• Three private property companies team up to offer capital investment for primary care
  • Proposal could see NHS pay rent for up to 750 new primary care centres
  • Private group say proposal is “not a form of PFI”

Sir Robert Naylor has said he is “delighted” at an offer from three private property firms to invest more than £3.3bn in new NHS primary care facilities.

Primary Health Properties, Octopus Healthcare and Assura say they are ready to offer £3.3bn upfront capital funding in response to recommendations set out in Sir Robert’s review of NHS estates.

Walk in centre

The proposal could fund up to 750 new primary care centres

They say the money could fund up to 750 new primary care centres, which would cost the NHS up to £200m a year in new rental charges.

Proposals are being considered by ministers.

Sir Robert’s report was backed by the government ahead of the general election, and estimated that 44 sustainability and transformation partnerships in England needed capital investment of £10bn, which should be funded by NHS property disposals, allocations from the Treasury and private capital investment for primary care.

Sir Robert told HSJ he was “delighted” to see “a number of proposals coming forward”, which will be reviewed for best value “in due course”.

He added: “It is encouraging to see the private sector step forward to play their part in meeting the recommendations set out in my review… with a credible plan and offer on the table for the NHS and government to respond to.

“The NHS needs a workable model for estates investment that sees genuine value delivered in the long term – the proposition put forward is clearly a step in the right direction.”

The companies’ proposed model would see GPs and other primary care providers move into specially built premises and pay rent, as the group would retain ownership of the buildings.

However, the firms say they will take the residual liability risk of the land and buildings rented to the NHS so there would be no extra charge to the health service for maintenance.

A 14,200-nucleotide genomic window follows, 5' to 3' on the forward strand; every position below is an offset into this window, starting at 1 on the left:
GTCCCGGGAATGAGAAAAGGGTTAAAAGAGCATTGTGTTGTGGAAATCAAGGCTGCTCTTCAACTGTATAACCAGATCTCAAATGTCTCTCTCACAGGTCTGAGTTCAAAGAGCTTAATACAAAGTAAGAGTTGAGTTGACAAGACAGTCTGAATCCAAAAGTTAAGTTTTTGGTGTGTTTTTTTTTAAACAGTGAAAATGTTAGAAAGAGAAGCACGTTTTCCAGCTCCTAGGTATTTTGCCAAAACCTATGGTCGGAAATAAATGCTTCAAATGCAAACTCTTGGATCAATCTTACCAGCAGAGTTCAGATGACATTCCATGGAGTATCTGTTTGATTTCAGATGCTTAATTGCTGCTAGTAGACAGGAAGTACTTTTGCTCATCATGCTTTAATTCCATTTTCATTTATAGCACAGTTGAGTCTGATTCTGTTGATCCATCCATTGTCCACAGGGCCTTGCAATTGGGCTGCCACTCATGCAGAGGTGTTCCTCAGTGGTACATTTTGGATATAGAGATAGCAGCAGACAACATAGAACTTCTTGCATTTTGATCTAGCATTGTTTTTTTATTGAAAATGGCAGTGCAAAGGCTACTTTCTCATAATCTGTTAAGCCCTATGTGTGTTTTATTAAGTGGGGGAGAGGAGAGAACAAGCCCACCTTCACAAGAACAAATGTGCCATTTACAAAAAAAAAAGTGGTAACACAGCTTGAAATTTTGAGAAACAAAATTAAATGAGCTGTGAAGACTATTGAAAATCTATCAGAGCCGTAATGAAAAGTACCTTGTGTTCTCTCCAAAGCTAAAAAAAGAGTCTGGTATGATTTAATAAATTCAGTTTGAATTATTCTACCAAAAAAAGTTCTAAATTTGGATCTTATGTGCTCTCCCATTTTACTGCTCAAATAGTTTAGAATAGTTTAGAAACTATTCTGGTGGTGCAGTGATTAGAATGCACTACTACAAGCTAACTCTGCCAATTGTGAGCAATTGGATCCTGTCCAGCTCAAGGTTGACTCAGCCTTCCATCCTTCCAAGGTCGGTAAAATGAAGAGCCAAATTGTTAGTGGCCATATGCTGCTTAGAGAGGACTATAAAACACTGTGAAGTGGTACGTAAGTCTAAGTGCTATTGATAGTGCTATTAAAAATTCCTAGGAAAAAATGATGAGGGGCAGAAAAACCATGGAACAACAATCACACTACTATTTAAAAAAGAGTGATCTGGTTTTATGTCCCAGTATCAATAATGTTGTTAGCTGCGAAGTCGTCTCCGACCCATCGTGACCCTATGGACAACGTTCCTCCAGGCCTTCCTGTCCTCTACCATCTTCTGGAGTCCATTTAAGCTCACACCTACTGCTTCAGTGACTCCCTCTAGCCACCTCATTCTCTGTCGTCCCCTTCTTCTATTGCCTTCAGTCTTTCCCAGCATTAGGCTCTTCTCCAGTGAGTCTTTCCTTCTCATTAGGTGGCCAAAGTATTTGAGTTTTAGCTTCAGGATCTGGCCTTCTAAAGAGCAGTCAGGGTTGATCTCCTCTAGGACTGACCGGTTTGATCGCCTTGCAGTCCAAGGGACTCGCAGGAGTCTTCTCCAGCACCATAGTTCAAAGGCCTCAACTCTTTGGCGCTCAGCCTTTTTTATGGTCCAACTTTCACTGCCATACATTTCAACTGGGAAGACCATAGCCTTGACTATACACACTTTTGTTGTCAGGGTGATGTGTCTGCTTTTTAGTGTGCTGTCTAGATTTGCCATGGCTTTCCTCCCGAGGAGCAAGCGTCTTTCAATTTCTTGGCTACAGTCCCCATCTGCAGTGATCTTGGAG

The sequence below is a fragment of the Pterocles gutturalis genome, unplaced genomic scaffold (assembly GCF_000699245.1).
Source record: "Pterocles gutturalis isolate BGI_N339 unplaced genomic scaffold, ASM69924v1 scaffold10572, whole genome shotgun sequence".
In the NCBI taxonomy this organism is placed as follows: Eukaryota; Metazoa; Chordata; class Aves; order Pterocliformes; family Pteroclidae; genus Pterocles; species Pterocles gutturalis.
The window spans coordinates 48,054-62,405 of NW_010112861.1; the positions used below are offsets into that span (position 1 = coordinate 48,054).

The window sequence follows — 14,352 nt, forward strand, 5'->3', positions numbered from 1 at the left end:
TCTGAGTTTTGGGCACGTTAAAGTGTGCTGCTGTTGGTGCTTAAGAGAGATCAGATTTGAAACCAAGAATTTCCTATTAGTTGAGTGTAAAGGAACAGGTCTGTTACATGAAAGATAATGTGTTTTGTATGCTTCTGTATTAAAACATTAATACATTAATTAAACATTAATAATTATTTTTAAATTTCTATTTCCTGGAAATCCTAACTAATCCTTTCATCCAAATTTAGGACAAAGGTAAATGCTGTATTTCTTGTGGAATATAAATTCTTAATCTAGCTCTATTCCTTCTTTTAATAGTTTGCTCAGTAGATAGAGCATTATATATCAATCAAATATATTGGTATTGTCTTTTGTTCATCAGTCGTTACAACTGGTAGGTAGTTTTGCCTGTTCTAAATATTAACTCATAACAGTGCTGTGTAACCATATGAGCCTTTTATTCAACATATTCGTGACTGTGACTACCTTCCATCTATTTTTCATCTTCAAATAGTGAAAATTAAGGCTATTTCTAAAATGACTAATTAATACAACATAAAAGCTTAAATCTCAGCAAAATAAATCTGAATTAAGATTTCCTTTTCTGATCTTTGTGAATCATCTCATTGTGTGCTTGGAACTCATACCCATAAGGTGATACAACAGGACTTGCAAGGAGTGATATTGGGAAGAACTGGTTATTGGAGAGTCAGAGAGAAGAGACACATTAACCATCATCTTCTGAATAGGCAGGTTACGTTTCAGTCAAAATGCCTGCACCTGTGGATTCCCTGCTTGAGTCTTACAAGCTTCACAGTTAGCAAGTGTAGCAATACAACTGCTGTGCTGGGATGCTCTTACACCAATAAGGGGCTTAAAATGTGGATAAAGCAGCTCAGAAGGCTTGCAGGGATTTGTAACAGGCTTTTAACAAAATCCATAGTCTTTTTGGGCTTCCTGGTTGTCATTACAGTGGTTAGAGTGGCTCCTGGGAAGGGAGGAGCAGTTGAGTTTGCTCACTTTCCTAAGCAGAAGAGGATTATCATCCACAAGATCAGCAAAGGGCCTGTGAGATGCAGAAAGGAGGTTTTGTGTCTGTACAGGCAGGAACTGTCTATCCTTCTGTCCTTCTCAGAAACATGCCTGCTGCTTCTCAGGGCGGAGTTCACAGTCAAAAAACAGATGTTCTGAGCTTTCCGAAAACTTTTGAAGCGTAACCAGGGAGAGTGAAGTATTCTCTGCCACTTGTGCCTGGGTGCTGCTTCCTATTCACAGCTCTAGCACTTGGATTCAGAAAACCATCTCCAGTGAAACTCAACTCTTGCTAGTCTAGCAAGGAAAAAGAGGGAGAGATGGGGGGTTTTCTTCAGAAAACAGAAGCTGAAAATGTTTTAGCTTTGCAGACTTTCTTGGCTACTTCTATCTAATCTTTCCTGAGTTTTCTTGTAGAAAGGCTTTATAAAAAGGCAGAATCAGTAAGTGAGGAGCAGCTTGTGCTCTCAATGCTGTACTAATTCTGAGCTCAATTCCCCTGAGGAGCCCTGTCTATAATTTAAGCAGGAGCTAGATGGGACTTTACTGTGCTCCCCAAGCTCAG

In return, the NHS would pay “less than £200m annually” in rent to the group, on top of its existing spending on rent for estates in primary care.

The level of rent would be set by the District Valuer Service, which is the specialist property arm of the Valuation Office Agency – an executive agency sponsored by Her Majesty’s Revenue and Customs.

While the NHS would be paying extra rent for primary care services, the group said it had commissioned research that showed the NHS could save more than £270m annually because the new premises would enable a reduction in non-urgent use of accident and emergency departments, remove pressure on walk in centres, and help increase GP care for the elderly.

Leases for the primary care centres would typically be agreed for 15-25 years, according to Harry Hyman, the managing director of Primary Health Properties.

Asked at what stage the proposal was at, he told HSJ: “We’re in the hands of the NHS.”

He added: “It represents an opportunity for GPs, CCGs and STPs to get private sector capital, which Sir Robert called for.

“It is important to stress it’s not a form of private finance initiative. This is a continuation of our business model where we own the properties and rent them for the period of the lease.”

The group has a combined portfolio of more than 850 healthcare facilities, most of which are for GPs.

My Hyman said: “We’re not looking at increasing rent charged on existing facilities.”

If the proposal goes ahead funding could be provided to bidders for new premises with the NHS effectively becoming the tenant with the group as landlords.

Mr Hyman said the centres could enable greater integration by housing GPs, pharmacists, community and social services.

Asked what the investors would get out of the deal, Mr Hyman said: “What we get are properties let to first class tenants where we make a return and our shareholders want to enjoy the dividend that comes out of the investment.”

He said the group had held talks with the Treasury, NHS Improvement, NHS England and members of the nine most advanced STPs, and called for an “acceleration of the decision making process”.

Mr Hyman said the companies had been working on the plans since the launch of the Five Year Forward View in late 2014.

Anne Crofts, a lawyer specialising in commercial law at DAC Beachcroft, said the “interesting” proposal had the potential to get some “quick wins” for the NHS in terms of necessary investment in the primary care estate.

“There is a clear need to upgrade the current estate to provide fit for purpose premises to meet the aspirations of the Five Year Forward View,” she said.

“If this can be delivered speedily using transparent commercial structures and leases with investors accepting a reasonable degree of commercial risk for a reasonable return it may well be an attractive proposition.”

The Department of Health is reviewing the proposal.

  • Final sentence updated at 5.13pm on August 14.

Exclusive: Naylor 'delighted' at £3.3bn private investment offer